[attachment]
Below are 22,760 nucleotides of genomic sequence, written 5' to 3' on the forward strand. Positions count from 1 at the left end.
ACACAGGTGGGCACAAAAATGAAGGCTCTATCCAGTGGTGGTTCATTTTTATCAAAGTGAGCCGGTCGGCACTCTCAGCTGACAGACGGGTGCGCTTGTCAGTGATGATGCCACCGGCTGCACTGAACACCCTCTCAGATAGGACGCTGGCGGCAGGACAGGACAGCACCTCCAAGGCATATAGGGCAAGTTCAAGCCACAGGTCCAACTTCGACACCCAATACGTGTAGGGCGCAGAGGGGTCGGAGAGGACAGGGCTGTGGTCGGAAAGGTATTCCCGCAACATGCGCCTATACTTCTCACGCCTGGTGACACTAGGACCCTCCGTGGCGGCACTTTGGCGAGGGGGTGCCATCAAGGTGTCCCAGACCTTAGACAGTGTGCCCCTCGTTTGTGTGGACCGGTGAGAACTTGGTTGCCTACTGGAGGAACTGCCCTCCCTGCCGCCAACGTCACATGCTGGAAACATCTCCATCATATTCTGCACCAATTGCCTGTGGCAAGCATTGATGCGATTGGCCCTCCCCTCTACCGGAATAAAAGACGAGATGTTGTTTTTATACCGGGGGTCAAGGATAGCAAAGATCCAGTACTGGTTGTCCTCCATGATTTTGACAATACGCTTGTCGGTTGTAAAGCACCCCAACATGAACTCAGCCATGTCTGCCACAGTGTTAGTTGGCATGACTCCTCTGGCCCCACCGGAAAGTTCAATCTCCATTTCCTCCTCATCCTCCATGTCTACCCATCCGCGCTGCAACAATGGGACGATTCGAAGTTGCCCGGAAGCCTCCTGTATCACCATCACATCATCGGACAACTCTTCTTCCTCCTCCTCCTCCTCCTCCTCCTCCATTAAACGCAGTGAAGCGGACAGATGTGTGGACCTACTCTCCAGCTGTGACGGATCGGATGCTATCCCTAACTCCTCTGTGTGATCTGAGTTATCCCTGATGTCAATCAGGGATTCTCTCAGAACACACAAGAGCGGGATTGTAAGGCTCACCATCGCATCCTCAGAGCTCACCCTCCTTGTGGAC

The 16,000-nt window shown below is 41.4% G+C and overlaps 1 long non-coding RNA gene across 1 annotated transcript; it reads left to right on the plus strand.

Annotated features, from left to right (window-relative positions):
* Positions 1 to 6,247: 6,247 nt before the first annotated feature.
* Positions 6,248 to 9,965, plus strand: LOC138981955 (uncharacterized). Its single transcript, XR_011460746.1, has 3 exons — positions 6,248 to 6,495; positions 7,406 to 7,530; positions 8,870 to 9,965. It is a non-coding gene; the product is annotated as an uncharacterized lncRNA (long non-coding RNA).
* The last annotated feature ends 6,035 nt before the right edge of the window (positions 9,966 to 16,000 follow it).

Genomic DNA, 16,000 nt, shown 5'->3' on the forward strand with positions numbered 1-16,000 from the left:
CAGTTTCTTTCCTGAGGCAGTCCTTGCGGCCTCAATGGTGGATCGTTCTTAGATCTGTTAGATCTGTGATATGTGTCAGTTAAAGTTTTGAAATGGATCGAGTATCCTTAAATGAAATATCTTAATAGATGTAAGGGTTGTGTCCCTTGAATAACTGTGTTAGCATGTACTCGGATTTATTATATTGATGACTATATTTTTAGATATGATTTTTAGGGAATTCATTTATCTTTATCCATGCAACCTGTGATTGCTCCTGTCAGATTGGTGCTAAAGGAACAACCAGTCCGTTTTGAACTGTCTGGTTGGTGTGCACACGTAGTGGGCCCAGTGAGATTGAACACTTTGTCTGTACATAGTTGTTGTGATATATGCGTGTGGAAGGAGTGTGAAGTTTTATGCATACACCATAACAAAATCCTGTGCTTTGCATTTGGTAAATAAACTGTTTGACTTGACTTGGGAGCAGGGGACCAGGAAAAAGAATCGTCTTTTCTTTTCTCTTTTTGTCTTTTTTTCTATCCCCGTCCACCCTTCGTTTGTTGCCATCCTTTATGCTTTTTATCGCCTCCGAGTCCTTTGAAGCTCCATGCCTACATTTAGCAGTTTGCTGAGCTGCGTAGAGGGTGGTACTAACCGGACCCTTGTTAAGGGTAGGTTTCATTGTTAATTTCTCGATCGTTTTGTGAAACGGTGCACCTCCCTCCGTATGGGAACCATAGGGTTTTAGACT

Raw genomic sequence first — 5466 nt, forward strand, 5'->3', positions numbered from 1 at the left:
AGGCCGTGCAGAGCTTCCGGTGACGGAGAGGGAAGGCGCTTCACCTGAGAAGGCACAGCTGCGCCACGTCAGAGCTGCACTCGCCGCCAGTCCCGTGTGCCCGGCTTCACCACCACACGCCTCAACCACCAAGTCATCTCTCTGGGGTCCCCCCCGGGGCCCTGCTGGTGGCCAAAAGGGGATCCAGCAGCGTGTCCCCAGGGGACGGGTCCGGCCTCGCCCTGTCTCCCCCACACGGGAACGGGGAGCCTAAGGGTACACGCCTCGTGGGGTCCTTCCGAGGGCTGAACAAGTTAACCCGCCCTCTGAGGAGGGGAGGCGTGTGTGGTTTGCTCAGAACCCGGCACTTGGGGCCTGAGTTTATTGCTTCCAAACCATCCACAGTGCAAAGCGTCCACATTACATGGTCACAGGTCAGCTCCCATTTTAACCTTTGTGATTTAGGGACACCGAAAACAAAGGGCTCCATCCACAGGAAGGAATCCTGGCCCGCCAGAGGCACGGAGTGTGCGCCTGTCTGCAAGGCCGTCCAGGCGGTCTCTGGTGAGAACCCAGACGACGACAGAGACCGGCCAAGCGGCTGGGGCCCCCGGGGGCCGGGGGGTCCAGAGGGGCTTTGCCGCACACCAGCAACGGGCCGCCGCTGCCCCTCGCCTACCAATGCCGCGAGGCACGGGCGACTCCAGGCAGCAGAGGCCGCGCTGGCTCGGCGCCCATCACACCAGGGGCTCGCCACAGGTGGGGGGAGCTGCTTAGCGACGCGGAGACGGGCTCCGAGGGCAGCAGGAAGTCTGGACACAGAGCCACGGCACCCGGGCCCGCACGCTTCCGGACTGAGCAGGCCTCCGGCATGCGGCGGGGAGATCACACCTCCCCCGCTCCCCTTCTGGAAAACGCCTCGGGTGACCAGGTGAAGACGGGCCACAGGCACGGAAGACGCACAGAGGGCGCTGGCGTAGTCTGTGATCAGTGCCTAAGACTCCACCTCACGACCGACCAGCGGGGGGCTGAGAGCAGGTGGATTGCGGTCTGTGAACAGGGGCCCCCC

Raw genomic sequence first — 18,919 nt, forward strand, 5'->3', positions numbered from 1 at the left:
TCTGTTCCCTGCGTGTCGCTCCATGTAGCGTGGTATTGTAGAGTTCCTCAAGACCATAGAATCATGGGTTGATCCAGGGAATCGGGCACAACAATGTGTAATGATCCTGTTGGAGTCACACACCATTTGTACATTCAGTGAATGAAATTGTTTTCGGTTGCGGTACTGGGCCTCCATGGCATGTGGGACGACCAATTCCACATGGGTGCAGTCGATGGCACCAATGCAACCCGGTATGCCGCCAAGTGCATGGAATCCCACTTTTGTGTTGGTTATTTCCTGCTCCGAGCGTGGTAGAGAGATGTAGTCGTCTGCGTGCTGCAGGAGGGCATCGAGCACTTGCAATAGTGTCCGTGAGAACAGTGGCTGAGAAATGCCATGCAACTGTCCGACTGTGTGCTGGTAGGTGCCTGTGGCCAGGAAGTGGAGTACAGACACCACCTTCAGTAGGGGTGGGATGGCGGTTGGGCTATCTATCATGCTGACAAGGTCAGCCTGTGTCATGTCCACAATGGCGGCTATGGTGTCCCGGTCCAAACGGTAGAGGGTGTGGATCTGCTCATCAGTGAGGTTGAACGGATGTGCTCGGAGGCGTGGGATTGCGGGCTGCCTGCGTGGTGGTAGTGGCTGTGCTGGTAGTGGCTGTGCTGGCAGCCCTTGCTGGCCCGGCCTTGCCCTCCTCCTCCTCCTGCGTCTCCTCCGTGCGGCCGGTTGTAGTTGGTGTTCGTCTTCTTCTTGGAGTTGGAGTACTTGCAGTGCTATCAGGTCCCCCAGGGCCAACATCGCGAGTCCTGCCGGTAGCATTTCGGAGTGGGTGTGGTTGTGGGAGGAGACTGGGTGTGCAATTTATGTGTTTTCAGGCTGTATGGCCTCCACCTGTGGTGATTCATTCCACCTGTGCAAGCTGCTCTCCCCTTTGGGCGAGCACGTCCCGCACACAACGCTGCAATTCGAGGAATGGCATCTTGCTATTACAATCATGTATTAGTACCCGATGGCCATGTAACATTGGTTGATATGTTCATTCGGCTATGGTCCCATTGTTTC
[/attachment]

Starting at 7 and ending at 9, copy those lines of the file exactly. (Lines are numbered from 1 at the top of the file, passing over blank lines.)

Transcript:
* The last annotated feature ends 6,035 nt before the right edge of the window (positions 9,966 to 16,000 follow it).

Genomic DNA, 16,000 nt, shown 5'->3' on the forward strand with positions numbered 1-16,000 from the left:
CAGTTTCTTTCCTGAGGCAGTCCTTGCGGCCTCAATGGTGGATCGTTCTTAGATCTGTTAGATCTGTGATATGTGTCAGTTAAAGTTTTGAAATGGATCGAGTATCCTTAAATGAAATATCTTAATAGATGTAAGGGTTGTGTCCCTTGAATAACTGTGTTAGCATGTACTCGGATTTATTATATTGATGACTATATTTTTAGATATGATTTTTAGGGAATTCATTTATCTTTATCCATGCAACCTGTGATTGCTCCTGTCAGATTGGTGCTAAAGGAACAACCAGTCCGTTTTGAACTGTCTGGTTGGTGTGCACACGTAGTGGGCCCAGTGAGATTGAACACTTTGTCTGTACATAGTTGTTGTGATATATGCGTGTGGAAGGAGTGTGAAGTTTTATGCATACACCATAACAAAATCCTGTGCTTTGCATTTGGTAAATAAACTGTTTGACTTGACTTGGGAGCAGGGGACCAGGAAAAAGAATCGTCTTTTCTTTTCTCTTTTTGTCTTTTTTTCTATCCCCGTCCACCCTTCGTTTGTTGCCATCCTTTATGCTTTTTATCGCCTCCGAGTCCTTTGAAGCTCCATGCCTACATTTAGCAGTTTGCTGAGCTGCGTAGAGGGTGGTACTAACCGGACCCTTGTTAAGGGTAGGTTTCATTGTTAATTTCTCGATCGTTTTGTGAAACGGTGCACCTCCCTCCGTATGGGAACCATAGGGTTTTAGACT